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Studies on the biology of sourgrass (Trichachne insularis (L.) Nees) and of its competition with buffelgrass (Cenchrus ciliaris L.) and guineagrass (Panicum maximum Jacq.)
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|Title:||Studies on the biology of sourgrass (Trichachne insularis (L.) Nees) and of its competition with buffelgrass (Cenchrus ciliaris L.) and guineagrass (Panicum maximum Jacq.)|
|Authors:||Pyon, Jong Yeong|
|Keywords:||Grasses -- Hawaii|
|Abstract:||Sourgrass (Trichachne insularis (L.) Nees) is one of the most serious pasture weeds in Hawaii. It has ruined many good dryland pastures on Maui, Molokai, and Oahu. Studies were conducted on its distribution, seed germination, seedling emergence and growth and development under natural and controlled conditions and on its competition with the improved pasture species, buffelgrass (Cenchrus ciliaris L.) and guineagrass (Panicum maximum Jacq.). Field surveys showed that sourgrass was most abundant below 540 meters elevation, in dry zones of 120 to 760 mm of annual rainfall. Sourgrass occurred on hillsides or on gentle basal slopes where Prosopis pallida (Humb. and Bonpl. ex Willd) HBK. or Leucaena latisiliqua (L.) Gillis and Stearn grew. Distribution of sourgrass corresponded to shade conditions. The soils of infested areas were commonly silt clay to silt clay loam with shallow soil profiles. Low rainfall, high temperatures, and shade were the more important factors in the distribution of sourgrass. Optimum germination of sourgrass seed was obtained under light with alternating temperatures of 20-30 C or 25-35 C or with constant 30 C. Germination in complete darkness was very poor at most temperatures. Germination of sourgrass seed was best under 8 or 12 hour photoperiod but was reduced under 16 and 24 hour photoperiods. Gibberellic acid, kinetin, and thiourea were effective in enhancing germination at 22 C in the dark. Germination percentages of sourgrass, buffelgrass, and guineagrass decreased as moisture stress simulated with mannitol was increased. Guineagrass and buffelgrass were more affected by moisture tension than was sourgrass. The capacity of sourgrass to germinate rapidly under low soil moisture could give it a competitive advantage over buffelgrass and guineagrass under semi-arid to arid conditions. Sourgrass seedling emergence was greatest from seeds planted near the surface and decreased as the depth of planting increased. Sourgrass was capable of emerging from a maximum depth of 5 cm in the clay loam used in this study. Plant height, dry weight, tillers per plant, and seed yield per plant were greatly decreased as the plant density was increased from 5 plants to 160 plants per pot. Intraspecific competition was probably a major factor affecting seedling development and survival of sourgrass. Sourgrass flowering was found to be day-neutral in response to photoperiod. The plants under longer photoperiods flowered earlier than those grown under shorter photoperiods probably because floral development was slow in response to insufficient light energy under shorter photoperiods. Plant height and dry matter production of shoots of sourgrass, buffelgrass, and guineagrass increased but dry weight of roots and tillers per plant decreased with increasing shade. In addition, flowering was delayed as shade increased. Nitrogen fertilization increased plant height, dry weights of shoots and roots, and tillers per plant for all species. A pot study was conducted to evaluate the competitive ability of sourgrass, buffelgrass, and guineagrass under different levels of shade and nitrogen fertilization. The growth of sourgrass was severely suppressed when grown with buffelgrass, guineagrass or both. Highly significant reductions in height, dry weight, and tillers per plant of sourgrass resulted from competition with associated grass species. Sourgrass was thus less competitive than buffe1grass and guineagrass. It is evident from these results that sourgrass in pastures can be controlled through competition from buffelgrass and guineagrass under proper management of grazing and fertilization. Practices which would enhance the competitive advantage of buffe1grass and guineagrass over sourgrass would include the following: (1) ensuring adequate moisture for germination, (2) fertilization, and (3) prevention of over-grazing.|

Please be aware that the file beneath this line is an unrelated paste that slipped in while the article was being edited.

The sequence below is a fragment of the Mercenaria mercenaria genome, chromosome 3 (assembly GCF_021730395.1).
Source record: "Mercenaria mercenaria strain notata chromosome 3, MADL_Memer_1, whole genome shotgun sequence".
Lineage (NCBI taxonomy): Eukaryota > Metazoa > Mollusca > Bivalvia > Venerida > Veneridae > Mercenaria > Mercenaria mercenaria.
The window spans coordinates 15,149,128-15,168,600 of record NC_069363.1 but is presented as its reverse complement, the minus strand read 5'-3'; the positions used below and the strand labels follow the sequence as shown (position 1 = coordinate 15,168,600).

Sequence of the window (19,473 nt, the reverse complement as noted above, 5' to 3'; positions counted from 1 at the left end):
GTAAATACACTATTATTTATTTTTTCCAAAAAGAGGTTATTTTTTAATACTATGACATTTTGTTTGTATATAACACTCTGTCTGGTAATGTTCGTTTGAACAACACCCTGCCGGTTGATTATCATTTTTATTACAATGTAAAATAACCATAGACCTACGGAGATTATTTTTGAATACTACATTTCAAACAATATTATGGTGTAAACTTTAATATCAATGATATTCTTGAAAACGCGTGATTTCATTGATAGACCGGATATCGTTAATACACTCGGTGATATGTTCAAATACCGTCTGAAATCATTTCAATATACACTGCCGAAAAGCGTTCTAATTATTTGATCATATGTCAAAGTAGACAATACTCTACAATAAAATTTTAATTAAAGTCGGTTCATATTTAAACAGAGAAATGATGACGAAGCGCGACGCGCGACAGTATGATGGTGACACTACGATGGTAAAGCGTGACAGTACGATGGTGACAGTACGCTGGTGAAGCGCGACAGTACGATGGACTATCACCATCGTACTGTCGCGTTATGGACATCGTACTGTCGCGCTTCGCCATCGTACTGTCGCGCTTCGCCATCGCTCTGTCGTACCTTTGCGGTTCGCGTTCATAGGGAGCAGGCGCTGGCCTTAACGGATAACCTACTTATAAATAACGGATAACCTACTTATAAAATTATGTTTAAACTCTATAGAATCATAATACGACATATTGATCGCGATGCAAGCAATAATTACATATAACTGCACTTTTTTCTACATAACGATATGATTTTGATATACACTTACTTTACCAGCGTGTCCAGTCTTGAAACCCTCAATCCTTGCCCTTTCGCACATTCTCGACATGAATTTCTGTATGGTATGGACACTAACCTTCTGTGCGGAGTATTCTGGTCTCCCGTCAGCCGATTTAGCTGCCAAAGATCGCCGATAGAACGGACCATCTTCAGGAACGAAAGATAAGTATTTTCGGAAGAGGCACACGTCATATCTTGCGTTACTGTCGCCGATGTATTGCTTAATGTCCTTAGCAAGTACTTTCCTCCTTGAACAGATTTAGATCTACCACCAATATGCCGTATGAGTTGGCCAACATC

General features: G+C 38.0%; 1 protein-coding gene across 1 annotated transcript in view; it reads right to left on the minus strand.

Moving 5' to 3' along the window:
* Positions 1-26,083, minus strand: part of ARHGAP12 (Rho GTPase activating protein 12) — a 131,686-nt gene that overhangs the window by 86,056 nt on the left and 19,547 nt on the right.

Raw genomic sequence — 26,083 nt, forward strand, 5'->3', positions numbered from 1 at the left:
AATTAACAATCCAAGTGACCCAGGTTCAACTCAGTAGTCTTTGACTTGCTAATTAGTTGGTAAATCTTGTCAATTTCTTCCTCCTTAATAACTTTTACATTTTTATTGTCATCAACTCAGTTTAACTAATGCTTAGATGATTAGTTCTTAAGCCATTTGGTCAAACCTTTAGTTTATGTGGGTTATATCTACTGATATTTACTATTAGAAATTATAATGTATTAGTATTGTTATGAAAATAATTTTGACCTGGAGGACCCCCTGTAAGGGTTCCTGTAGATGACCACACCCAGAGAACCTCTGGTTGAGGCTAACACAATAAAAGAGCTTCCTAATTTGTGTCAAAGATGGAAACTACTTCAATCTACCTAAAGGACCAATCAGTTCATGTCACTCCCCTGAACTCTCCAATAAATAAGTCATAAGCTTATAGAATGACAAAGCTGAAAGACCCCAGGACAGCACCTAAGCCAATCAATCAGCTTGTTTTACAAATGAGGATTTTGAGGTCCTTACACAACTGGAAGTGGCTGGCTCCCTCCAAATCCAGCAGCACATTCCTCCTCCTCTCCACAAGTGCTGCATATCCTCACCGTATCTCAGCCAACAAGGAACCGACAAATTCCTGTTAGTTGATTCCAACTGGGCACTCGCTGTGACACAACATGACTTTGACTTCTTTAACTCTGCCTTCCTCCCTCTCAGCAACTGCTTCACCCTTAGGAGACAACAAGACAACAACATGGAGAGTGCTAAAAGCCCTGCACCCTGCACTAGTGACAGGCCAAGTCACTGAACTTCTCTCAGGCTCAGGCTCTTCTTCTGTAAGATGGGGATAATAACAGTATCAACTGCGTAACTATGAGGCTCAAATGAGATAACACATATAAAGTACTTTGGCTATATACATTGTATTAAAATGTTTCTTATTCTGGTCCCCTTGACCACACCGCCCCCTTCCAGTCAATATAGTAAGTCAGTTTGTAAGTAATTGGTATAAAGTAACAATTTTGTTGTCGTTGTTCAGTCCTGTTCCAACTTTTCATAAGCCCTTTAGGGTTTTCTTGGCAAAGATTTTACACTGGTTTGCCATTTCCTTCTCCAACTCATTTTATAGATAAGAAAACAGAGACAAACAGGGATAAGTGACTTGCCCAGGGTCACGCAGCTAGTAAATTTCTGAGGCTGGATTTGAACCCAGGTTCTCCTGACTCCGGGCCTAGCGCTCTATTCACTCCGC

Thesis (Ph. D.)--University of Hawaii at Manoa, 1975.
Bibliography: leaves -133.
xi, 133 leaves ill. (some col.), maps
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|Appears in Collections:||
CTAHR Ph.D Dissertations|
Ph.D. - Agronomy and Soil Science
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